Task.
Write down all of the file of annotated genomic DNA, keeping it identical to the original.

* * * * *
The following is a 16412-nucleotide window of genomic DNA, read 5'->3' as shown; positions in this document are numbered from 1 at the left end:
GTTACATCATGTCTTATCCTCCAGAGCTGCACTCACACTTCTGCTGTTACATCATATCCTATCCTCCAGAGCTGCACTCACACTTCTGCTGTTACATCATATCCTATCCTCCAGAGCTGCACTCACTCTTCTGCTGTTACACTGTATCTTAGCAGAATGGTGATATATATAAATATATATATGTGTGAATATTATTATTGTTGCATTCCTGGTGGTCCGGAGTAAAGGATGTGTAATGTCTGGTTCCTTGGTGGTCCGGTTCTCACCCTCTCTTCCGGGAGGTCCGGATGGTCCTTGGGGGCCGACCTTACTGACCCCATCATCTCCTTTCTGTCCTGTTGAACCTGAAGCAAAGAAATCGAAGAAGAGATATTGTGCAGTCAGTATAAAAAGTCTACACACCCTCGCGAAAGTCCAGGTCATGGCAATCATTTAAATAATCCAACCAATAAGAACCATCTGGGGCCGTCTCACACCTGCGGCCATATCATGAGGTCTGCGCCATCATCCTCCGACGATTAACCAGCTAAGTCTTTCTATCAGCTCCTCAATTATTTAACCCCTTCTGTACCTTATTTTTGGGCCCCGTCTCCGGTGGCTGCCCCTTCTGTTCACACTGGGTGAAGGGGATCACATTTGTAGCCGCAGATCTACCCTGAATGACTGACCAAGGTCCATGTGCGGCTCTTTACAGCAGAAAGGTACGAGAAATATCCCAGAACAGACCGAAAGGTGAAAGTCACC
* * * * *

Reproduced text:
The following is a 16412-nucleotide window of genomic DNA, read 5'->3' as shown; positions in this document are numbered from 1 at the left end:
GTTACATCATGTCTTATCCTCCAGAGCTGCACTCACACTTCTGCTGTTACATCATATCCTATCCTCCAGAGCTGCACTCACACTTCTGCTGTTACATCATATCCTATCCTCCAGAGCTGCACTCACTCTTCTGCTGTTACACTGTATCTTAGCAGAATGGTGATATATATAAATATATATATGTGTGAATATTATTATTGTTGCATTCCTGGTGGTCCGGAGTAAAGGATGTGTAATGTCTGGTTCCTTGGTGGTCCGGTTCTCACCCTCTCTTCCGGGAGGTCCGGATGGTCCTTGGGGGCCGACCTTACTGACCCCATCATCTCCTTTCTGTCCTGTTGAACCTGAAGCAAAGAAATCGAAGAAGAGATATTGTGCAGTCAGTATAAAAAGTCTACACACCCTCGCGAAAGTCCAGGTCATGGCAATCATTTAAATAATCCAACCAATAAGAACCATCTGGGGCCGTCTCACACCTGCGGCCATATCATGAGGTCTGCGCCATCATCCTCCGACGATTAACCAGCTAAGTCTTTCTATCAGCTCCTCAATTATTTAACCCCTTCTGTACCTTATTTTTGGGCCCCGTCTCCGGTGGCTGCCCCTTCTGTTCACACTGGGTGAAGGGGATCACATTTGTAGCCGCAGATCTACCCTGAATGACTGACCAAGGTCCATGTGCGGCTCTTTACAGCAGAAAGGTACGAGAAATATCCCAGAACAGACCGAAAGGTGAAAGTCACC